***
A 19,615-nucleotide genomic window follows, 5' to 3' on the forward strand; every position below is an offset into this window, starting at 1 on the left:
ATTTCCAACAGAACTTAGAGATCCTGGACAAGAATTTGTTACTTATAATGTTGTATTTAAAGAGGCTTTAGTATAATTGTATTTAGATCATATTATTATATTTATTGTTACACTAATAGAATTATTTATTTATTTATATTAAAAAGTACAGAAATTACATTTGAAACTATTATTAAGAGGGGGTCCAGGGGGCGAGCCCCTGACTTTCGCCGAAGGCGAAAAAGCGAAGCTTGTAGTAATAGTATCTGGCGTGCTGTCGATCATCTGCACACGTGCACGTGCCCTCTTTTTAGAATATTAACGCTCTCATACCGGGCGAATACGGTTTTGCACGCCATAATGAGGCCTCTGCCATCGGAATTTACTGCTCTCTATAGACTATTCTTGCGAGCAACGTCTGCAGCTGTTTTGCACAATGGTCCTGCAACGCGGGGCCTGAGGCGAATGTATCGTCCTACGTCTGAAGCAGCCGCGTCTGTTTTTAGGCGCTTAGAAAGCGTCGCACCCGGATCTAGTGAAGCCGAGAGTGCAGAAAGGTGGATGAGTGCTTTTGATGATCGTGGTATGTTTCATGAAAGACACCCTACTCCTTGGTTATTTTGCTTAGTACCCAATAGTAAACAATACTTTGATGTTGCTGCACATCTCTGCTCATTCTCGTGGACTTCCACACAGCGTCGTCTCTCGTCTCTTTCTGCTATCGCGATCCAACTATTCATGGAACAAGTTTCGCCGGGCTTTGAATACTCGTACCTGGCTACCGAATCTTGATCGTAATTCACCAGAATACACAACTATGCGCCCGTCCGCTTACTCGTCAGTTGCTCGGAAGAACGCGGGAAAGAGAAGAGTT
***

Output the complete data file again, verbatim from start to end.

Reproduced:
A 19,615-nucleotide genomic window follows, 5' to 3' on the forward strand; every position below is an offset into this window, starting at 1 on the left:
ATTTCCAACAGAACTTAGAGATCCTGGACAAGAATTTGTTACTTATAATGTTGTATTTAAAGAGGCTTTAGTATAATTGTATTTAGATCATATTATTATATTTATTGTTACACTAATAGAATTATTTATTTATTTATATTAAAAAGTACAGAAATTACATTTGAAACTATTATTAAGAGGGGGTCCAGGGGGCGAGCCCCTGACTTTCGCCGAAGGCGAAAAAGCGAAGCTTGTAGTAATAGTATCTGGCGTGCTGTCGATCATCTGCACACGTGCACGTGCCCTCTTTTTAGAATATTAACGCTCTCATACCGGGCGAATACGGTTTTGCACGCCATAATGAGGCCTCTGCCATCGGAATTTACTGCTCTCTATAGACTATTCTTGCGAGCAACGTCTGCAGCTGTTTTGCACAATGGTCCTGCAACGCGGGGCCTGAGGCGAATGTATCGTCCTACGTCTGAAGCAGCCGCGTCTGTTTTTAGGCGCTTAGAAAGCGTCGCACCCGGATCTAGTGAAGCCGAGAGTGCAGAAAGGTGGATGAGTGCTTTTGATGATCGTGGTATGTTTCATGAAAGACACCCTACTCCTTGGTTATTTTGCTTAGTACCCAATAGTAAACAATACTTTGATGTTGCTGCACATCTCTGCTCATTCTCGTGGACTTCCACACAGCGTCGTCTCTCGTCTCTTTCTGCTATCGCGATCCAACTATTCATGGAACAAGTTTCGCCGGGCTTTGAATACTCGTACCTGGCTACCGAATCTTGATCGTAATTCACCAGAATACACAACTATGCGCCCGTCCGCTTACTCGTCAGTTGCTCGGAAGAACGCGGGAAAGAGAAGAGTT